Ferenc Husvéth (2011)
Debreceni Egyetem, Nyugat-Magyarországi Egyetem, Pannon Egyetem
Spermatozoa transport and viability
In most cases, fertilization occurs in the uterine tube next to the ovary; during natural copulation, spermatozoa are developed in the vagina (most species) or uterus via the cervix (mare,sow, and botch). Even though ejaculated spermatozoa are motile, the major factor in the transport of spermatozoa to the site of fertilization (Fig. 12.12.) is muscular activity of the tubular genitalia following insemination. The time required for spermatozoa to travel to the site of fertilization in a cow is about 2.5 minutes, but the first arriving spermatozoa typically do not accomplish fertilization. Based on calculated speed of bull spermatozoa, it would take 1.5 hours for them to swim this distance. Less than 0.5% of the ejaculated spermatozoa reach the site of fertilization. Oxytocin, a peptide hormone from the neurohypophysis, promotes muscular activity of the female tubular genitalia to assist with spermatozoa transport.
Figure 12.12. Figure 12.12.: Major sequence of events following deposition of spermatozoa in female tract. UTJ=uterotubular junction (Senger, 2003)
It is released in the cow during natural mating and during artificial insemination, presumably as a result of a natural reflex initiated by physical stimulation of the female tract.
Spermatozoa must remain in the female reproductive tract for some period after ejaculation before they are capable of fertilization. The process that occurs here to convert non-fertile spermatozoa to fertile spermatozoa is termed capacitation. This process includes changes in or removal of components of the outer acrosome and plasma membranes so that acrosomal enzymes can later be released and activated (Fig. 12.13.). Part of the natural capacitation process requires exposure of the spermatozoa to female reproductive tract secretions, but capacitation of spermatozoa can be done in vitro using experimentally derived protocols and solutions.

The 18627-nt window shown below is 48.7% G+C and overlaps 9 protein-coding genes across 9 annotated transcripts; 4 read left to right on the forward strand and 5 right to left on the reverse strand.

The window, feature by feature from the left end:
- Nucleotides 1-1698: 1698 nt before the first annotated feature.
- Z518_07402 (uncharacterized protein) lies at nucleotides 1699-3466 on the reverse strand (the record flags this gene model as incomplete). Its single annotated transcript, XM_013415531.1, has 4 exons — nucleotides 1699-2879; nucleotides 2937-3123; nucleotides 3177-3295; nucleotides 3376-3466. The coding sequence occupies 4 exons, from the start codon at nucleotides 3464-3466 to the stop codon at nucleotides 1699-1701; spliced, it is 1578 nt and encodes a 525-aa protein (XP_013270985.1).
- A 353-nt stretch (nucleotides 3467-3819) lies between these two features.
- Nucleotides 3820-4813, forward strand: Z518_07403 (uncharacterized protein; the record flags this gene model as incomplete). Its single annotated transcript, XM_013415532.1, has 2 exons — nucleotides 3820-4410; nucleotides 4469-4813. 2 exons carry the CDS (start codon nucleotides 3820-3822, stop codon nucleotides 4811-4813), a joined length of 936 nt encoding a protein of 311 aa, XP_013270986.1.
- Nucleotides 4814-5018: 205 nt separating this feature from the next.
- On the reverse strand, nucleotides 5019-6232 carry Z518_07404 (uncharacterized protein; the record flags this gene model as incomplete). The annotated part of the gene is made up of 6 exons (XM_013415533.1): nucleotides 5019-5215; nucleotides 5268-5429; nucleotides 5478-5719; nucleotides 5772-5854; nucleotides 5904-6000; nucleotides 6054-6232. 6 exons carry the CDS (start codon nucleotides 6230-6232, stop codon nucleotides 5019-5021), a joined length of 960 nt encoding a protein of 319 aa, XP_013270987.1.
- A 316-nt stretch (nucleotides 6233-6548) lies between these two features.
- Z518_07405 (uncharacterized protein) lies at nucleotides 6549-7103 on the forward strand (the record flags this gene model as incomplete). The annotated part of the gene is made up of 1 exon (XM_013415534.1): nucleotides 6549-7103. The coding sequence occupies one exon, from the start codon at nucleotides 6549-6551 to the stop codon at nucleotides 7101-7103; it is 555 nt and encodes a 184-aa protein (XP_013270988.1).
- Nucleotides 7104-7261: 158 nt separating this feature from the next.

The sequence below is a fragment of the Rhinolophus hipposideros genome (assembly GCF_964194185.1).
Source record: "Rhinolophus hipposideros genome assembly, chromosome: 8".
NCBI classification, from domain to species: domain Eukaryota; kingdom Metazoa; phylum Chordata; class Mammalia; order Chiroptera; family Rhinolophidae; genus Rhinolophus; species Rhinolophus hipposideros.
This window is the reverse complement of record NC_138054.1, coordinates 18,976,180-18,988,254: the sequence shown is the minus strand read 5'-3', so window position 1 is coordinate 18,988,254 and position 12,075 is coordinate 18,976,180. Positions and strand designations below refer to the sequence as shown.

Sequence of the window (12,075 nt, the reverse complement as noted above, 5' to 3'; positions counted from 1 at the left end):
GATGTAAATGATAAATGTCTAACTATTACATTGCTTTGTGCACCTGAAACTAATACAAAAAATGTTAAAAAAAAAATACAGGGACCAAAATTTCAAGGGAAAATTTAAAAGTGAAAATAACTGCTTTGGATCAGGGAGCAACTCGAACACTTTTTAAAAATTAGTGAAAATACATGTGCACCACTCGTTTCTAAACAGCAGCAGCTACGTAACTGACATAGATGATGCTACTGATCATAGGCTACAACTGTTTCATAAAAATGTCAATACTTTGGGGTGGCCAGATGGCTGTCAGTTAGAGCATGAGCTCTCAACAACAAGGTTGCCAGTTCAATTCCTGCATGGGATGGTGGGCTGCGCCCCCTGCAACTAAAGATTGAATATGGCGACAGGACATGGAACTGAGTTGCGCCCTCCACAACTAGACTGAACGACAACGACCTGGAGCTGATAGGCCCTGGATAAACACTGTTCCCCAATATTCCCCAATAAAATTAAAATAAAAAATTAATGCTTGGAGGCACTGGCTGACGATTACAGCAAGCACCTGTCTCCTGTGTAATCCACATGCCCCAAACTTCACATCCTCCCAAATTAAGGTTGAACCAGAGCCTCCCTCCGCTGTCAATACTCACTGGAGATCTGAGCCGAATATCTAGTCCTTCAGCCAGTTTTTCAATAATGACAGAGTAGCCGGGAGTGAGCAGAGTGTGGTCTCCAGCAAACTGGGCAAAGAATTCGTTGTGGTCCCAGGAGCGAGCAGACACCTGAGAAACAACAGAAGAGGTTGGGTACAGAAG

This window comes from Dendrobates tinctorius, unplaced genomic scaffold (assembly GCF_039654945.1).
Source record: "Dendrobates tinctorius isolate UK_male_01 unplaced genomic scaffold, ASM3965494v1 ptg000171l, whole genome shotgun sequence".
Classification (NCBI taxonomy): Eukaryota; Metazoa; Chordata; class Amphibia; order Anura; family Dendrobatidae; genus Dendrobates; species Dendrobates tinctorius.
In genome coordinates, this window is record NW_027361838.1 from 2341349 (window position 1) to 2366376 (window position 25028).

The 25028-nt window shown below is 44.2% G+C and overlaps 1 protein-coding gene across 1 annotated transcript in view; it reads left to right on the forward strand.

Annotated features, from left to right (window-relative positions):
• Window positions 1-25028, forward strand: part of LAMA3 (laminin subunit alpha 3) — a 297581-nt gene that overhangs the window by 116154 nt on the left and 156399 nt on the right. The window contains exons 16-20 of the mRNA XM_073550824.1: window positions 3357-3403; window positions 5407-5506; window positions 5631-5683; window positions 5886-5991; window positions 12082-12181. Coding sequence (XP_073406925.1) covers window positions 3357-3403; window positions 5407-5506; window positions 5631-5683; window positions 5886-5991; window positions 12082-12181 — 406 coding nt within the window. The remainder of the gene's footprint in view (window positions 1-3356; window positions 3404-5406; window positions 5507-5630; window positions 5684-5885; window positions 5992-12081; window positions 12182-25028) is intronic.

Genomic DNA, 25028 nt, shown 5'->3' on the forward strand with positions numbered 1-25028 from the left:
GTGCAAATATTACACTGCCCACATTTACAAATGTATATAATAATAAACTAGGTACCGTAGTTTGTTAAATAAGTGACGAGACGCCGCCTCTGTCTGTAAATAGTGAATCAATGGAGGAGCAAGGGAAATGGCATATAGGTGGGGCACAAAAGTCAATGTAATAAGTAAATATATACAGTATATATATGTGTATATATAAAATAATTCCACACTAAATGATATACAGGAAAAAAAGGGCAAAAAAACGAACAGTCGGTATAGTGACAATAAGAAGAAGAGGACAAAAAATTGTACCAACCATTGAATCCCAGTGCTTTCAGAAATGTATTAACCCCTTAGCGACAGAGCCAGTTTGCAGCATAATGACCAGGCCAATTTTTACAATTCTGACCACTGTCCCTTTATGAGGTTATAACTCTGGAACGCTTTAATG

Under normal conditions, viability and survival times of spermatozoa in the female reproductive tract are only a matter of hours. Lengthof fertility in the female tract is as follows: ewe, 30 to 48 hours; cow, 28 to 50 hours; mare, 140 to 145 hours. The limited variability of spermatozoa means that insemination must occur within hours of ovulation so that viable spermatozoa are present when ova arrive for fertilization. In most species, female sexual receptivity begins some hours prior to ovulation, so that this is possible.
Gamete fusion and early embryonic development
At ovulation, zona pellucida, a relatively thick membranous structure consisting of cross-linked glycoproteins, surrounds the vitelline membrane (cell membrane or plasma membrane) of the ovum. In most cases, a variable number of granulosa cells surrounded the zona, and this layer is termed the cumulus oophorous. The zona is believed to be a product of the innermost layer of granulosa cells. Microvilli from the vitelline membrane of the ovum penetrate the zona, as do process from the granulosa cells. The first polar body, which results from the first meiotic division, also accompanies the ovulated ovum within the zona. The zona pellucida is a semipermeable membrane that helps protect the ovum and that has receptor sites for attachment of spermatozoa during fertilization. A specific protein, ZP3, in the zona serves as a binding site for spermatozoa. The precise structure of this protein varies among species, and variation is the primary reason that spermatozoa from one species cannot bind to and fertilize ova from other species.
During or just after binding and attachment to the zona, spermatozoa undergo a series of events termed the acrosome reaction (Fig. 12.14.). As part of this reaction, locally released acrosome enzymes digest a passage through the zona. This passage permits spermatozoa to